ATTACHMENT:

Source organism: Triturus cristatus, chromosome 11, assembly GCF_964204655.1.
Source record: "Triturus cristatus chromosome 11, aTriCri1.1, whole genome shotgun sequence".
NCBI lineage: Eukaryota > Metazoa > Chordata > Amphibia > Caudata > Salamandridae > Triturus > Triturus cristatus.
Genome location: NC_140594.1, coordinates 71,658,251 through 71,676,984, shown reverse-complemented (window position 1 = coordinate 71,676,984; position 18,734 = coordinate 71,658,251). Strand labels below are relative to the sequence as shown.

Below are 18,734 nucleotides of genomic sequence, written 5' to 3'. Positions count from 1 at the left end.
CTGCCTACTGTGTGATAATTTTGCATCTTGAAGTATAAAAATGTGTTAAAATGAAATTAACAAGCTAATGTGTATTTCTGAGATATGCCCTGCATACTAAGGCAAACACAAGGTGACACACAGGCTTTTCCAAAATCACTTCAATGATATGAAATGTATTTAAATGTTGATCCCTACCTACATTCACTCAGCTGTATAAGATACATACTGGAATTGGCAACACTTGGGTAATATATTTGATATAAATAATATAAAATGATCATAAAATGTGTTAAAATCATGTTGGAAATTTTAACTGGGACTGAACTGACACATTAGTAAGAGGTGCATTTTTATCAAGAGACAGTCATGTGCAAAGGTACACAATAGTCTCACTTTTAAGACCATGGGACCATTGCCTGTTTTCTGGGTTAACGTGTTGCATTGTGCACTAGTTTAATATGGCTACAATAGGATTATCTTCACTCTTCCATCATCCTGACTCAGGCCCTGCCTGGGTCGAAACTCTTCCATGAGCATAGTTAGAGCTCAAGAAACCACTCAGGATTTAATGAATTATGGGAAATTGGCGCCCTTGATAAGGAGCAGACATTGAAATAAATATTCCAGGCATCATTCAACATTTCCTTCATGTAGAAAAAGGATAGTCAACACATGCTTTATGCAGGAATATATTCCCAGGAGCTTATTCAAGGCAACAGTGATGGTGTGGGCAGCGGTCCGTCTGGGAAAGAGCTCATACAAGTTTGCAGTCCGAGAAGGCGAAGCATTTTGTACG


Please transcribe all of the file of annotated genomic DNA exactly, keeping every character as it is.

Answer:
Source organism: Triturus cristatus, chromosome 11, assembly GCF_964204655.1.
Source record: "Triturus cristatus chromosome 11, aTriCri1.1, whole genome shotgun sequence".
NCBI lineage: Eukaryota > Metazoa > Chordata > Amphibia > Caudata > Salamandridae > Triturus > Triturus cristatus.
Genome location: NC_140594.1, coordinates 71,658,251 through 71,676,984, shown reverse-complemented (window position 1 = coordinate 71,676,984; position 18,734 = coordinate 71,658,251). Strand labels below are relative to the sequence as shown.

Below are 18,734 nucleotides of genomic sequence, written 5' to 3'. Positions count from 1 at the left end.
CTGCCTACTGTGTGATAATTTTGCATCTTGAAGTATAAAAATGTGTTAAAATGAAATTAACAAGCTAATGTGTATTTCTGAGATATGCCCTGCATACTAAGGCAAACACAAGGTGACACACAGGCTTTTCCAAAATCACTTCAATGATATGAAATGTATTTAAATGTTGATCCCTACCTACATTCACTCAGCTGTATAAGATACATACTGGAATTGGCAACACTTGGGTAATATATTTGATATAAATAATATAAAATGATCATAAAATGTGTTAAAATCATGTTGGAAATTTTAACTGGGACTGAACTGACACATTAGTAAGAGGTGCATTTTTATCAAGAGACAGTCATGTGCAAAGGTACACAATAGTCTCACTTTTAAGACCATGGGACCATTGCCTGTTTTCTGGGTTAACGTGTTGCATTGTGCACTAGTTTAATATGGCTACAATAGGATTATCTTCACTCTTCCATCATCCTGACTCAGGCCCTGCCTGGGTCGAAACTCTTCCATGAGCATAGTTAGAGCTCAAGAAACCACTCAGGATTTAATGAATTATGGGAAATTGGCGCCCTTGATAAGGAGCAGACATTGAAATAAATATTCCAGGCATCATTCAACATTTCCTTCATGTAGAAAAAGGATAGTCAACACATGCTTTATGCAGGAATATATTCCCAGGAGCTTATTCAAGGCAACAGTGATGGTGTGGGCAGCGGTCCGTCTGGGAAAGAGCTCATACAAGTTTGCAGTCCGAGAAGGCGAAGCATTTTGTACG